The U.S. Court of Appeals for the District of Columbia Circuit held today that federal District Courts do not have subject-matter jurisdiction to entertain challenges to ongoing SEC administrative enforcement proceedings. A party to a pending administrative proceeding must defend against that proceeding and then seek review from the SEC Commissioners and, eventually, the federal appellate courts.
The D.C. Circuit’s decision in Jarkesy v. SEC follows the Seventh Circuit’s August 2015 decision in Bebo v. SEC in rejecting preemptive constitutional attacks on pending SEC administrative proceedings. In a potentially significant sentence, however, the D.C. Circuit observed that “[t]he result might be different if a constitutional challenge were filed in court before the initiation of any administrative proceeding (and the plaintiff could establish standing to bring the judicial action)” (emphasis added). The decision thus flags the potential tension between being too late and being too early to circumvent established procedures for review of SEC proceedings.
The SEC initiated an administrative proceeding against Jarkesy in March 2013. In January 2014, days before the commencement of the hearing before an SEC administrative law judge (“ALJ”), Jarkesy sought injunctive relief in federal District Court to block what he called an unconstitutional administrative proceeding. Although some of Jarkesy’s constitutional arguments appear to have been specific to the proceeding against him, others were “facial” constitutional attacks, including that the SEC’s use of an administrative proceeding (i) deprived Jarkesy of his right to equal protection by denying him a jury trial and by subjecting him to “class of one” treatment (because other litigants have the benefits of federal-court proceedings) and (ii) violated the “non-delegation doctrine” and “separation of powers” principles.
The District Court dismissed the case, holding that it lacked subject-matter jurisdiction to entertain the challenge in light of the statutory procedures for review of rulings in administrative proceedings. Under applicable law, a respondent in an SEC administrative proceeding may file a petition for review with the Commission, which can either adopt the ALJ’s initial decision as the final decision of the agency or grant the petition and conduct de novo review. If the Commission’s final decision is adverse, the respondent may seek judicial review under 15 U.S.C. § 78y(a)(1) either in the D.C. Circuit or in the Circuit Court where the respondent resides or has his or her principal place of business.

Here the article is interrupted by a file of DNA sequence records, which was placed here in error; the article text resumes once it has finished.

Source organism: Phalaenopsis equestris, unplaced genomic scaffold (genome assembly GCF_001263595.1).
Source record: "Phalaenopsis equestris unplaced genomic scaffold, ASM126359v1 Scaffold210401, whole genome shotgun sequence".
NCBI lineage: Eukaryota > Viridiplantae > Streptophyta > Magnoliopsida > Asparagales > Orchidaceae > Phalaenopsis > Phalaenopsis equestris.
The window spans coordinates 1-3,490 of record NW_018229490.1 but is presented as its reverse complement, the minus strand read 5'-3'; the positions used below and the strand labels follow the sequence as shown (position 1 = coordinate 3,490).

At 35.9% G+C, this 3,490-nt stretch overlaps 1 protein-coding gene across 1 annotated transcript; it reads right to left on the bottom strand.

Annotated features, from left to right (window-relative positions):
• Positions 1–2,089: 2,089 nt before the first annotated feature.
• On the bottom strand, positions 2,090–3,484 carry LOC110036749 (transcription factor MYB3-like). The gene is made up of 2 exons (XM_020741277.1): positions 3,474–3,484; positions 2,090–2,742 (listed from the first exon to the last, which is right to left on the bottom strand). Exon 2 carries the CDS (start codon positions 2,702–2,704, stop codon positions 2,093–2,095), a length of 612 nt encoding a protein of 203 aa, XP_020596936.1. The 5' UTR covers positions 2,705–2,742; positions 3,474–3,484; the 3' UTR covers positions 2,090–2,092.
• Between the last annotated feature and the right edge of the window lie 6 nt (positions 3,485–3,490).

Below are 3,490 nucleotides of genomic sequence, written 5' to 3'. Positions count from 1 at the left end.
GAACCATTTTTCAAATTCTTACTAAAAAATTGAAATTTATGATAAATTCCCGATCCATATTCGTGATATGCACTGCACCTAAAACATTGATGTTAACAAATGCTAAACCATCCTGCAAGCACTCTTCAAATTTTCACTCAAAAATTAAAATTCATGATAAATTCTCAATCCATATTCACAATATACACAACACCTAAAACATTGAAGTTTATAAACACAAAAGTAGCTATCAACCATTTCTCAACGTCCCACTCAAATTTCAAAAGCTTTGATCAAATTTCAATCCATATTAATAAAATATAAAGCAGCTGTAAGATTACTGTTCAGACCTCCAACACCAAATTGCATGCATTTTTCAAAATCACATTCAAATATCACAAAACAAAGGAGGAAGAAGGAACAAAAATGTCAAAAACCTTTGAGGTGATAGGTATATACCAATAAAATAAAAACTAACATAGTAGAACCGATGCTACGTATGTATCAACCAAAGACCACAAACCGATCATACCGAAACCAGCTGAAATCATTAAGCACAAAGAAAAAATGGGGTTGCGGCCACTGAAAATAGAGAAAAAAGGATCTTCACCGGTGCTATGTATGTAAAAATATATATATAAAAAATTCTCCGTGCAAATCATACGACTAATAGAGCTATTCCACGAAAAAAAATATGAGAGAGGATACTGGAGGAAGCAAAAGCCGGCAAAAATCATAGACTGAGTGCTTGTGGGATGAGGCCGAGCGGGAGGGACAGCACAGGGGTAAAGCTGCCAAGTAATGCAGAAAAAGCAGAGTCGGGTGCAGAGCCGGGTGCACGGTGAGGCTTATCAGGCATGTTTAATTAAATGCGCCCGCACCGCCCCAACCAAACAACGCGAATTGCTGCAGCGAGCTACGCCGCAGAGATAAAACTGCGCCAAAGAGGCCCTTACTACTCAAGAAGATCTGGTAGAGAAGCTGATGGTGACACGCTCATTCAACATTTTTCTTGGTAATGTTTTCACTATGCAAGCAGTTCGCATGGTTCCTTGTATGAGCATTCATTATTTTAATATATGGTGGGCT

Jarkesy appealed the dismissal of his suit, and the D.C. Circuit affirmed.
D.C. Circuit’s Decision
The D.C. Circuit agreed with the District Court that the statute provides the exclusive route for judicial review of challenges to pending administrative proceedings even where a party to such a proceeding contests the SEC’s authority to proceed administratively in the first place. The court concluded that Congressional intent to require litigants to proceed exclusively through the statutory scheme of judicial and administrative review was “fairly discernible in the statutory scheme” and that Jarkesy’s claims were “of the type Congress intended to be reviewed within [the] statutory structure.”
The court spent little time on the first part of the analysis, because it viewed Congressional intent as relatively clear. The more complicated question was whether Jarkesy’s claims were of the type that Congress intended to subject to the statutory structure. To make that assessment, the court applied the three-part test from the Supreme Court’s 1994 decision in Thunder Basin Coal Co. v. Reich: the presumption of initial administrative review followed by appellate review will be upset if (i) preclusion of District Court review “could foreclose all meaningful judicial review,” (ii) the District Court suit is “wholly collateral to a statute’s review provisions,” and (iii) the claims are “outside the agency’s expertise.” The Seventh Circuit’s Bebo decision had considered the first factor to be the “most critical” one, but the D.C. Circuit conducted a “holistic analysis” of all three factors “without assessing whether the capacity for meaningful review would alone suffice to negate [District Court] jurisdiction.”
No Foreclosure of Meaningful Judicial Review. The D.C. Circuit held that Jarkesy would not be deprived of meaningful judicial review if he were required to present his constitutional claims first to the ALJ and the Commission and then to the applicable appellate court. The possibility that the ALJ and the Commission might not be able to rule on facial constitutional attacks to the authorizing statute is not determinative: as long as those claims “can eventually reach an Article III court fully competent to adjudicate them, it is of no dispositive significance whether the Commission has the authority to rule on them in the first instance during the agency proceedings.”